George and Kim Semba were teenagers when they were hauled from their Washington state homes in 1942 and interned in the Idaho desert for their bloodlines, their last names, the shapes of their eyes.
Carried by trains, windows draped so passengers couldn't see where they were going, more than 10,000 Japanese Americans like the Sembas were trapped behind barbed wire during World War II at what became known as the Hunt Camp - a concentration camp in all but name.
After the war, the camp fell apart, returned to dust and sagebrush, and little was said about it. That's changing. The site became a historical monument by executive order in 2001. Since 2002, plans have been in the making to rebuild a portion of the camp, now called the Minidoka Internment National Monument, to its original condition.
Local historians, residents, even several American presidents say reconstructing the site is essential to remembering, to ensuring a place like the Hunt Camp never again exists on American soil. But not everyone agrees - including the Sembas, who were surprised to learn that several Idaho lawmakers introduced this spring a bill in Washington, D.C., to expand the camp.
For some of us, learning from history means looking it in the face. For others, the pain simply cuts too deep to revisit our pasts.
"I just want to forget about that place," said Kim Semba. Now, she returns to the site only to show curious friends the place she suffered so much misery. She never enjoys the visits - trips that spark painful memories of cramped living conditions, armed guards, white Idaho children on the other side of the barbed wire who hollered "Jap" whenever Kim came near.
A push to remember
Others insist on commemorating the site. The National Park Service, which now manages the camp, wants to nearly double the size of the monument and either move or reconstruct original buildings on the property. The NPS hosted 28 public meetings about the expansion since 2005, said monument superintendent Neil King, and most of the feedback has been positive. Even from former internees, many of whom flock to the site each year for an annual pilgrimage.
In March, Idaho Sens. Larry Craig and Mike Crapo and Rep. Mike Simpson introduced legislation to expand the monument to include Bainbridge Island, Wash., where the first Japanese Americans were forcibly removed from their homes and taken to internment camps such as Hunt Camp.
Earlier this month, the College of Southern Idaho hosted a civil rights symposium centered on the memorial's history. And most recently, the memorial was named one of America's most endangered historic places - because of a proposed animal feedlot nearby - by the National Trust for Historic Preservation in an effort to boost interest in the camp.
However painful, it's necessary to acknowledge history, said Russ Tremayne, a professor of history at the College of Southern Idaho.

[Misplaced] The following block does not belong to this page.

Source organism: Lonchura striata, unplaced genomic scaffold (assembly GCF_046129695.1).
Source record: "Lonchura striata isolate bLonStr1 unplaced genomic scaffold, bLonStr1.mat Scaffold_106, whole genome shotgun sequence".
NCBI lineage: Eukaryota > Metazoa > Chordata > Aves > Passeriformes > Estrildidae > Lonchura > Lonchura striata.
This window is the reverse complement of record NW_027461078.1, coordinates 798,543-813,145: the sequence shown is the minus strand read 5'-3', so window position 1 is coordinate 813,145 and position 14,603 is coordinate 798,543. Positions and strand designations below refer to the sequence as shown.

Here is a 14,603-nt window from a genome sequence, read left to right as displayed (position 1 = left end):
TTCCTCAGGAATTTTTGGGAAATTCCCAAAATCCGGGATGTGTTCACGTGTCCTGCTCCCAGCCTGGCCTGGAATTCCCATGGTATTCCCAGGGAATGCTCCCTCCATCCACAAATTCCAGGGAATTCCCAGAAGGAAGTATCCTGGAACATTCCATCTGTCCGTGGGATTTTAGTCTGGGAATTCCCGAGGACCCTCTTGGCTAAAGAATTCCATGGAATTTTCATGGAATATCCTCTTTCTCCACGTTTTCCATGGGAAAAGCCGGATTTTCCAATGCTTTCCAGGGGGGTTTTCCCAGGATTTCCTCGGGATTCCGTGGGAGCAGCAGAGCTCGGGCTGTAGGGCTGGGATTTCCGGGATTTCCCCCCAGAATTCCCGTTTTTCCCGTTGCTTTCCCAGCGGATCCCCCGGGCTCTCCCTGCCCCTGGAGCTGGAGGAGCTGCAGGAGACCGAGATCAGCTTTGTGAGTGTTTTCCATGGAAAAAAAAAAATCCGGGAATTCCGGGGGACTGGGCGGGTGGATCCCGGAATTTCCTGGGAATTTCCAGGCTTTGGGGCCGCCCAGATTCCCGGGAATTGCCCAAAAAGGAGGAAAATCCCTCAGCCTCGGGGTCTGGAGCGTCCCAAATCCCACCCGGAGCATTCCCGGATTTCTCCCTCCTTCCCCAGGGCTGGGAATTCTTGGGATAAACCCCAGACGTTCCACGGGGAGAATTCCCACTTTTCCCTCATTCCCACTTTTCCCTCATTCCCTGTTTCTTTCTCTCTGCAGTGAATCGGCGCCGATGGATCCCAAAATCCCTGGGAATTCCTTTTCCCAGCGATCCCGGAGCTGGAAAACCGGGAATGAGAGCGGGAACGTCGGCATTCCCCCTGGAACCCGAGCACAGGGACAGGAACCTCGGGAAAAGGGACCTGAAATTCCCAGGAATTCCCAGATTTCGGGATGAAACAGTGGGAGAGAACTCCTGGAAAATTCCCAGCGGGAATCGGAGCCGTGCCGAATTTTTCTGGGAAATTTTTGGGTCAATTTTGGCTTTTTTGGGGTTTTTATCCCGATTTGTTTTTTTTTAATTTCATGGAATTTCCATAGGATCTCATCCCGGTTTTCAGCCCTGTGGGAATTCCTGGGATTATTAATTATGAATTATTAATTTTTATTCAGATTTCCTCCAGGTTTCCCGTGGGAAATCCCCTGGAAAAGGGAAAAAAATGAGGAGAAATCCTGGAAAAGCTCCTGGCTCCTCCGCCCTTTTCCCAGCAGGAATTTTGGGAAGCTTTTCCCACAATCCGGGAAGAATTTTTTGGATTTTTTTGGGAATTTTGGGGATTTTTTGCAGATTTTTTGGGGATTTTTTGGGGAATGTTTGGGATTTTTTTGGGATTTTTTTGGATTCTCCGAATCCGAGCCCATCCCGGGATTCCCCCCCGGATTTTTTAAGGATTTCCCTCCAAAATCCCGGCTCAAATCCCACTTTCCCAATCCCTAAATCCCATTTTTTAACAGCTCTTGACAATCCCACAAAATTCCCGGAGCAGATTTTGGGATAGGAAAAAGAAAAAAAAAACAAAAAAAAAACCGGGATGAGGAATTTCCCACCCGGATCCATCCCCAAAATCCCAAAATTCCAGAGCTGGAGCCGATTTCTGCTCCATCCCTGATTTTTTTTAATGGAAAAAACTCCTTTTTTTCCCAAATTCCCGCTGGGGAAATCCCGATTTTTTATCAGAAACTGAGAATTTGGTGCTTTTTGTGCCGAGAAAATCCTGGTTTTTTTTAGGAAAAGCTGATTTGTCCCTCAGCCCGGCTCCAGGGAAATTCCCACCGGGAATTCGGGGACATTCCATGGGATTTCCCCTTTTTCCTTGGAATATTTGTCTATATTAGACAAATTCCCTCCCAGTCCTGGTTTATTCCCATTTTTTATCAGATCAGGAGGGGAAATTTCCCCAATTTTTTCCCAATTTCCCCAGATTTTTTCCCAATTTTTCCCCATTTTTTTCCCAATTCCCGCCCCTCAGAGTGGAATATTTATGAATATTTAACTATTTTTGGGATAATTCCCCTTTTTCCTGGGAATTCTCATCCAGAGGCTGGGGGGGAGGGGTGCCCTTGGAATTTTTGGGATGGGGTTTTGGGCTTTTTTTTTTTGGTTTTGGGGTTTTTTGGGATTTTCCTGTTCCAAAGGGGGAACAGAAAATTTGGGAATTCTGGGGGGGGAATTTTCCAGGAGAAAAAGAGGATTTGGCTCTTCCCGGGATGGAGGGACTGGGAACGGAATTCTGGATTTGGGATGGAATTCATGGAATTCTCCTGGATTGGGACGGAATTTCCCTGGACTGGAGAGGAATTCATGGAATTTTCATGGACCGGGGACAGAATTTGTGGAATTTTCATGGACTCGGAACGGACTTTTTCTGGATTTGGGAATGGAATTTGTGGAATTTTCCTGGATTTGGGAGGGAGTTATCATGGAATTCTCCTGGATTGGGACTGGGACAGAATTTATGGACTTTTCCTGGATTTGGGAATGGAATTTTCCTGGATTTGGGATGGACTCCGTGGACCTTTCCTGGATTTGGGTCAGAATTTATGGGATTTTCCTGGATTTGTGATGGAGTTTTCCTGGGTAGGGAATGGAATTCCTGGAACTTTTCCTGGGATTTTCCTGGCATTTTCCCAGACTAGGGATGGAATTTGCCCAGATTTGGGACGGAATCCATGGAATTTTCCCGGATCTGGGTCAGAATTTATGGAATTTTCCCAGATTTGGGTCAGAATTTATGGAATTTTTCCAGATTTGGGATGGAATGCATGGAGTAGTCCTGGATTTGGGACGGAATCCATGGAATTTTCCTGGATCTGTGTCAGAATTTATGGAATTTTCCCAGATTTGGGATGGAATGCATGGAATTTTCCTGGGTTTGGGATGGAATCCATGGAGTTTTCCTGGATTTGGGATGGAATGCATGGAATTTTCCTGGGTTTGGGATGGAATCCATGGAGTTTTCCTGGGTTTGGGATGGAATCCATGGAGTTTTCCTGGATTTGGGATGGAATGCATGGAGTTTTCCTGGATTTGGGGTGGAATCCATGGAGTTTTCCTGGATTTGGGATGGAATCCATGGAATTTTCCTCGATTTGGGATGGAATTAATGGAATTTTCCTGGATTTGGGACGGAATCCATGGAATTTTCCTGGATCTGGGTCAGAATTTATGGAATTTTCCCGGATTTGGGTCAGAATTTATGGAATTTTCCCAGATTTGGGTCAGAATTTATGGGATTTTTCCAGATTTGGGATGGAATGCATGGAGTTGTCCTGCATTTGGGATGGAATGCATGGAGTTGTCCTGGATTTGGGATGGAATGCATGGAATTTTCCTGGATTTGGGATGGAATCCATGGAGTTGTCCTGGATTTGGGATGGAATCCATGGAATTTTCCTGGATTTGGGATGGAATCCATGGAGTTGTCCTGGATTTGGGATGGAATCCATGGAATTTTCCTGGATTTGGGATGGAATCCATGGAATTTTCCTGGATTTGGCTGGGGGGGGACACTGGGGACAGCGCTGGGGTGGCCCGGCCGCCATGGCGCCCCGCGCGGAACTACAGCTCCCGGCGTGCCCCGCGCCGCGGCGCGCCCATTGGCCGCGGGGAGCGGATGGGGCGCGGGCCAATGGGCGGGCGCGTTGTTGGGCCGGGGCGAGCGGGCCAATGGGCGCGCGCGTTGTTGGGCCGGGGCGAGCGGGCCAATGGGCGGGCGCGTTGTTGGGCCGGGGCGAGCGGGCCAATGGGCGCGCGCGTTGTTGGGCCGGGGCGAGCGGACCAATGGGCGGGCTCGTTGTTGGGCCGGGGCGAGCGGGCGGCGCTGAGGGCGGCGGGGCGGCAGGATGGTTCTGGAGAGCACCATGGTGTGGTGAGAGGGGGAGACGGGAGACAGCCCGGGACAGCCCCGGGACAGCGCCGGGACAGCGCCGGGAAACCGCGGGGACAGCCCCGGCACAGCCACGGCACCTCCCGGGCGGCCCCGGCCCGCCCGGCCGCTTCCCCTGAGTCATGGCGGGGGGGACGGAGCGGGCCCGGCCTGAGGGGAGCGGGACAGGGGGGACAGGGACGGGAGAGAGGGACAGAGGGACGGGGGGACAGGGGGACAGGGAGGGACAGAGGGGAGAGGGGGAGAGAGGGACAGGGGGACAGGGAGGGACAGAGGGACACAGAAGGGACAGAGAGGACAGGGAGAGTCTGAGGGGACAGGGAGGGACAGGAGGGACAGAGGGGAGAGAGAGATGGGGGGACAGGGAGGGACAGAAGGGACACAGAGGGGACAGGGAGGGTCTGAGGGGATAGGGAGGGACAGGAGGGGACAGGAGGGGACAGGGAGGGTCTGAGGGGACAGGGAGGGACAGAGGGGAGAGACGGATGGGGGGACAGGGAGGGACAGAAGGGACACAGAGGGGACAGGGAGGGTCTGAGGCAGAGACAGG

"The monument is like a cemetery," he said. "It's historically significant." And despite the Sembas' reluctance to embrace the camp, "these are their stories," Tremayne said. "This is something that they've buried. But history doesn't get buried. Historians might, but history never does."
A push to forget
So why all the attention now, after the camp sat unnoticed for decades, crumbling back into dust?
"If you look at the dark, ugly depths of our history, those take a long time to come out," King said. "We're just now sort of bringing it out of the closet."
The Sembas would prefer that door stay closed. Rebuilding the camp will do little to quell racism, they said; it may even incite it. George and Kim, now both in their 80s, have lived a lifetime and are yet to understand why they were treated so poorly - why they're sometimes still treated poorly.
"We were American citizens," George said. "We'd never even been to Japan."
George's former high school buddies stopped talking to him after Pearl Harbor. Just one friend ever bothered to send him a letter after the war. After being released from the camp with only the clothes on their backs, the Sembas were migrant laborers, making less than a dollar an hour stooping in Idaho farm fields. They saved their money, and eventually bought a farm south of Twin Falls where they worked until they retired to town several years ago.
Even now, after so many years, the Sembas said racism is still palpable. "There are some people that understand," George said. "But there are still people who are sometimes mean to us."
Perhaps it's to shield themselves from a lifetime of discrimination that the Sembas now shy away from the Hunt Camp. They're tired of talking to reporters about it. Tired of taking visiting friends to the site. Tired of thinking about a time and place that defined their lives, perhaps for the worse.
"That place is terrible," said Kim. "There's nothing there for anyone." [Link]
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